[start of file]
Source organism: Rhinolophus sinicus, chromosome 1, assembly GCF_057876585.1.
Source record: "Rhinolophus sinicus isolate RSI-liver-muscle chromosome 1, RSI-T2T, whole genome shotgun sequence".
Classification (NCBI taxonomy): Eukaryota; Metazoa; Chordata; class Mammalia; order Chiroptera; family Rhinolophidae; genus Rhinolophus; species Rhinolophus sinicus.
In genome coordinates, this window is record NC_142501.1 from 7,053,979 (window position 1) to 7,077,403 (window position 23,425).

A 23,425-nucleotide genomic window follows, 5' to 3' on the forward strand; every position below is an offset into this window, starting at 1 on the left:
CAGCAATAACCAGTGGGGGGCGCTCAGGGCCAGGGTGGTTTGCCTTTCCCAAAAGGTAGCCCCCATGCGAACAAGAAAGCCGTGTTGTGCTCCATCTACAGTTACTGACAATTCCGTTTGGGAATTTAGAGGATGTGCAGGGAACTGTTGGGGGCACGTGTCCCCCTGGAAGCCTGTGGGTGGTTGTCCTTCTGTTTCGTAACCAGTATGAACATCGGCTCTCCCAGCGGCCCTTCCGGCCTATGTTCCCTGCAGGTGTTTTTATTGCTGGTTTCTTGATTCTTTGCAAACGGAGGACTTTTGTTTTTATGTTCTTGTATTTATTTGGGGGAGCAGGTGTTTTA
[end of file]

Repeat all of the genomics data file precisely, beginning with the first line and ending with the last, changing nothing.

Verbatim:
Source organism: Rhinolophus sinicus, chromosome 1, assembly GCF_057876585.1.
Source record: "Rhinolophus sinicus isolate RSI-liver-muscle chromosome 1, RSI-T2T, whole genome shotgun sequence".
Classification (NCBI taxonomy): Eukaryota; Metazoa; Chordata; class Mammalia; order Chiroptera; family Rhinolophidae; genus Rhinolophus; species Rhinolophus sinicus.
In genome coordinates, this window is record NC_142501.1 from 7,053,979 (window position 1) to 7,077,403 (window position 23,425).

A 23,425-nucleotide genomic window follows, 5' to 3' on the forward strand; every position below is an offset into this window, starting at 1 on the left:
CAGCAATAACCAGTGGGGGGCGCTCAGGGCCAGGGTGGTTTGCCTTTCCCAAAAGGTAGCCCCCATGCGAACAAGAAAGCCGTGTTGTGCTCCATCTACAGTTACTGACAATTCCGTTTGGGAATTTAGAGGATGTGCAGGGAACTGTTGGGGGCACGTGTCCCCCTGGAAGCCTGTGGGTGGTTGTCCTTCTGTTTCGTAACCAGTATGAACATCGGCTCTCCCAGCGGCCCTTCCGGCCTATGTTCCCTGCAGGTGTTTTTATTGCTGGTTTCTTGATTCTTTGCAAACGGAGGACTTTTGTTTTTATGTTCTTGTATTTATTTGGGGGAGCAGGTGTTTTA